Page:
All About Multiple Sclerosis

More MS news articles for July 2003

Functional electrical stimulation

July 22, 2003
by Dawn Mercer
WIS News 10

With the push of a button something amazing happens: Les Kirk stands up. Thanks to functional electrical stimulation Kirk is beating the odds and a spinal cord injury, "Before I even talked to the doctors, I couldn't move my legs."

He may not be riding motorcross anymore, but walking a flight of stairs is a different type of excitement for Les and for Doctor Randal Betz, "It makes all the years of research work and all the dollars that the Shriners so generously put forth really worth it."

Les has an implanted receiver with an external antenna. Wires connect the electrodes located on his muscles. When activated, Dr. Betz says electrical stimulation forces Les' muscles to contract or relax in a specific pattern, "Just as you and I would do except, that instead of us doing it by our brain, it's being done by a computer."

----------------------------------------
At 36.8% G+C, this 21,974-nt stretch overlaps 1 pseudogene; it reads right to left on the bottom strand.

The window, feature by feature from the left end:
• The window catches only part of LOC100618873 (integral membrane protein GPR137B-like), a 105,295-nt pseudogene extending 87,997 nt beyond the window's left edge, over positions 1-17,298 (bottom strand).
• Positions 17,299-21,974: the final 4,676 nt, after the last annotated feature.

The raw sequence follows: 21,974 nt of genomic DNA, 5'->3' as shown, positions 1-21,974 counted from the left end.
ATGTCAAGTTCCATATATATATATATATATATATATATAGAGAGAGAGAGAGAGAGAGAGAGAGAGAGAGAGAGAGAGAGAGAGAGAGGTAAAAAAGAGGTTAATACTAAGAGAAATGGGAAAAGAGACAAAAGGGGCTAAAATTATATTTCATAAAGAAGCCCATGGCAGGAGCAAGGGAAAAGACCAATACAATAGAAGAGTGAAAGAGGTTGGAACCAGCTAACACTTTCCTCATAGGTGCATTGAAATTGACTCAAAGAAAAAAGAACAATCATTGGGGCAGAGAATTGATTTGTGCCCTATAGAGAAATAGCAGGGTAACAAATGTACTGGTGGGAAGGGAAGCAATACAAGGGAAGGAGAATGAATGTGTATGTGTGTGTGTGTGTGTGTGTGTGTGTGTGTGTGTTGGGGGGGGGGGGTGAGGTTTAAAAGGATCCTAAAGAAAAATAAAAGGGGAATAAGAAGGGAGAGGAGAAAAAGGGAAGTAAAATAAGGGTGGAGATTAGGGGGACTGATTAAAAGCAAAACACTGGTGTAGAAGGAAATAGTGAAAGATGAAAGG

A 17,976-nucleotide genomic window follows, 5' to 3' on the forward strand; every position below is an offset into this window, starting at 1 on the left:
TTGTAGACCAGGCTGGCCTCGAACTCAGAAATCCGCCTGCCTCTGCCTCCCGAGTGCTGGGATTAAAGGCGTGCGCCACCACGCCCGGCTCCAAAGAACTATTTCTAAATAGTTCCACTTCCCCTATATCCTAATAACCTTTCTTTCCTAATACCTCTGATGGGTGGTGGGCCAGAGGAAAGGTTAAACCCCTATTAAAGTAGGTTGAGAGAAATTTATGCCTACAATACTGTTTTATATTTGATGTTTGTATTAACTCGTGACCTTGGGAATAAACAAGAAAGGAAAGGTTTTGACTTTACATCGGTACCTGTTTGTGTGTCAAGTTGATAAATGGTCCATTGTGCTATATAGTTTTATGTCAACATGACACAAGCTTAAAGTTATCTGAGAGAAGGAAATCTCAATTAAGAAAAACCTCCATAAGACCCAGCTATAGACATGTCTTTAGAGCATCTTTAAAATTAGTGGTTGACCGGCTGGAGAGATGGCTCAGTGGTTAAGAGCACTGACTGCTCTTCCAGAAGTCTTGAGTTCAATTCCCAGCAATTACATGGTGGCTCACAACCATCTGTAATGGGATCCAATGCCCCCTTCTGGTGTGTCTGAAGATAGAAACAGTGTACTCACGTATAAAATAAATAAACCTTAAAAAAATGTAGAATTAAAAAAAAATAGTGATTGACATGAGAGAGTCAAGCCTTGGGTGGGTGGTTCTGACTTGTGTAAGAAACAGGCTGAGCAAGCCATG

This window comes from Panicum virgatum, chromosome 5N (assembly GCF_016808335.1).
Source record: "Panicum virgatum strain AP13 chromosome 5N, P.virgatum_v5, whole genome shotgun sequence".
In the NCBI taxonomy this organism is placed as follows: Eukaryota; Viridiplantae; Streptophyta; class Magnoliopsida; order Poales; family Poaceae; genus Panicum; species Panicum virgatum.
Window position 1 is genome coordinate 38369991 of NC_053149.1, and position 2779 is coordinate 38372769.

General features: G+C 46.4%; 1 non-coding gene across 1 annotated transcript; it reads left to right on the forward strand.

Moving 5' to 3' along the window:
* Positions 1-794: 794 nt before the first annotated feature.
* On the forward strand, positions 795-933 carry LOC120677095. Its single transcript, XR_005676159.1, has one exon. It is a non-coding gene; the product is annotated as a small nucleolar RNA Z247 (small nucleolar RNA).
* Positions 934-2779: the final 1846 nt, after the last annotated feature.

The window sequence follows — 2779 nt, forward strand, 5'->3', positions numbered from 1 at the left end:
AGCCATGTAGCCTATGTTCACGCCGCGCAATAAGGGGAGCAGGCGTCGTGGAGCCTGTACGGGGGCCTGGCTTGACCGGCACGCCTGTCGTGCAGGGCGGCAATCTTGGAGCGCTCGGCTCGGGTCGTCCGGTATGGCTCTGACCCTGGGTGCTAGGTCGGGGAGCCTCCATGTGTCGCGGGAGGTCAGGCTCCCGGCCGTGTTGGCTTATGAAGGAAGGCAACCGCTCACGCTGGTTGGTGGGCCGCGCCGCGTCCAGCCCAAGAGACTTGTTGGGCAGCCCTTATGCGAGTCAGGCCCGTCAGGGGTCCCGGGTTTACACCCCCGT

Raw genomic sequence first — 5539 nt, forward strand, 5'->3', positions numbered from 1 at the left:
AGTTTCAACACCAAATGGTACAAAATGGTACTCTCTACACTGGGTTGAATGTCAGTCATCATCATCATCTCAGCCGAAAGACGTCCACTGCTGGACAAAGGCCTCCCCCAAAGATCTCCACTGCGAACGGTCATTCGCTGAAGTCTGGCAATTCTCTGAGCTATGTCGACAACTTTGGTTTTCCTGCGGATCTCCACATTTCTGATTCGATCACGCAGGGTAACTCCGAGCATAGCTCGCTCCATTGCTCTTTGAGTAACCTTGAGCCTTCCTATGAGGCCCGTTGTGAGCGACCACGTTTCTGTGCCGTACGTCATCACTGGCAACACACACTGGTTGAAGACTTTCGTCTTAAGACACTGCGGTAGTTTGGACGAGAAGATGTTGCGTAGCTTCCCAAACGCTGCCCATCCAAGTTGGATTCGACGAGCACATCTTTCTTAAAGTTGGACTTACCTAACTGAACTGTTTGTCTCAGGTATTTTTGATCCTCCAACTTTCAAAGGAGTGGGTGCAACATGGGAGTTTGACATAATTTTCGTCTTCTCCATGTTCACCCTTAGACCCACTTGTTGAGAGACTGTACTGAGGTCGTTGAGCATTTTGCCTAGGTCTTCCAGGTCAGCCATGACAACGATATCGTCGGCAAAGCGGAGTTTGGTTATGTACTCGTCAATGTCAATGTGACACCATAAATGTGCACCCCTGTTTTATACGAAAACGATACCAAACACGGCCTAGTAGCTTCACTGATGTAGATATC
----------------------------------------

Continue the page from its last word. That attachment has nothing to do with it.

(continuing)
Unlike an able-bodied person, Les' muscles stay stimulated until the device is deactivated, limiting how far he can go, "What stops them from going 200 feet or 500 feet is they're exhausted. It's like you or I running a 100-yard dash."

Les had to work hard to strengthen his muscles, so he can do more, but he's mastered the technology enough to do daily activities as well as some activities he thought he'd be forced to give up, "I ride my four wheeler standing up and stuff. That's pretty neat."

For the functional electrical stimulation to work a person has to have spasticity in the muscles and living nerves. Doctor Betz says it can help people with spinal cord injury, cerebral palsy and multiple sclerosis. As with all Shriners Hospitals, the treatment is completely free to patients.

Copyright © 2003, WorldNow and WISTV